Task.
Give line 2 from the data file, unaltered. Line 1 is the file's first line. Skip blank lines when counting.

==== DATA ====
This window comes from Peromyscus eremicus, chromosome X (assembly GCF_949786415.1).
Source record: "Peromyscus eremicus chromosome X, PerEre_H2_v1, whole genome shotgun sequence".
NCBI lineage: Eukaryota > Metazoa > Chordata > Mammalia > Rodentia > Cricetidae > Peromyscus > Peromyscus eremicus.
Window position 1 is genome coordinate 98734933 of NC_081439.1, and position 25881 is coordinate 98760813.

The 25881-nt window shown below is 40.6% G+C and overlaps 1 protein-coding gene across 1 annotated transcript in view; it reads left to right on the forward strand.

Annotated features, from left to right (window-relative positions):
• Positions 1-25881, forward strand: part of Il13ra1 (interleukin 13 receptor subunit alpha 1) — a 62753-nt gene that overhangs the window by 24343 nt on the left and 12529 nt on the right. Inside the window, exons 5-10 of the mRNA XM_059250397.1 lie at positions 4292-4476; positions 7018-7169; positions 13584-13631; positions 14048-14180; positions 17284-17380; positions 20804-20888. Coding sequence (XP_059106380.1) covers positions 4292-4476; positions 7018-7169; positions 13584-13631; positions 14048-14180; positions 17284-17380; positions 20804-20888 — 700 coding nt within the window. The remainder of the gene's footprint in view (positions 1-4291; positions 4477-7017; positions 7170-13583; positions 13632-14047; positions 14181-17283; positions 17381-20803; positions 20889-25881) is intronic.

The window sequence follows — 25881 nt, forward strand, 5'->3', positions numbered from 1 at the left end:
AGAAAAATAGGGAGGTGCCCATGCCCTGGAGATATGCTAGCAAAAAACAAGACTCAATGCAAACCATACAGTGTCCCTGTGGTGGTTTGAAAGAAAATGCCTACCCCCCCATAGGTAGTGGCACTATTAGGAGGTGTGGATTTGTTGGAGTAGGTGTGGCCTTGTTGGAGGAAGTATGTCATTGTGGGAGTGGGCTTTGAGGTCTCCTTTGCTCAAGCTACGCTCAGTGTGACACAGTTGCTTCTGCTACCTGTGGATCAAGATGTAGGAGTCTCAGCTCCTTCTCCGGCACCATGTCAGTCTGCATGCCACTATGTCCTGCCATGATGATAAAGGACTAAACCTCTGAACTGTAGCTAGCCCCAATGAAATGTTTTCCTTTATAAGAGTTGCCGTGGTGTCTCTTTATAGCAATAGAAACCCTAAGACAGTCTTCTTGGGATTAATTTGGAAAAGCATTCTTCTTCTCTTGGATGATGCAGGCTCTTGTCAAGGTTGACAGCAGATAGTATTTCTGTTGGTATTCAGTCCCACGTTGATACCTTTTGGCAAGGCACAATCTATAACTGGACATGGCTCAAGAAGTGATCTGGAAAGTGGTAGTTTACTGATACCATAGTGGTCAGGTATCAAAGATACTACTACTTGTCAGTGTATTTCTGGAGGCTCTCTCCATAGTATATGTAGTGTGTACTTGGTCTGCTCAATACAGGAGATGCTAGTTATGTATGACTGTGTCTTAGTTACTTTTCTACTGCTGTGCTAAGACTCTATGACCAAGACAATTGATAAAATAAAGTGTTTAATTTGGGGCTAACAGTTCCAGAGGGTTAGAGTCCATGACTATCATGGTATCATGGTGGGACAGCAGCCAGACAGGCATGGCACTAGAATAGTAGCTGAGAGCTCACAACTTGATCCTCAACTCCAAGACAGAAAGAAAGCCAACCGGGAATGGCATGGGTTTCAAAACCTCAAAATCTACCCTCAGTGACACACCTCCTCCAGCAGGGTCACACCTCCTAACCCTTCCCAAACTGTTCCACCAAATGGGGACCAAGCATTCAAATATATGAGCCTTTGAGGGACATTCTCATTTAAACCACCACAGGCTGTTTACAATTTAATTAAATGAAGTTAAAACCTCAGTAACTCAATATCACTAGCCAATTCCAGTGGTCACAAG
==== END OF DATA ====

Source record: "Peromyscus eremicus chromosome X, PerEre_H2_v1, whole genome shotgun sequence".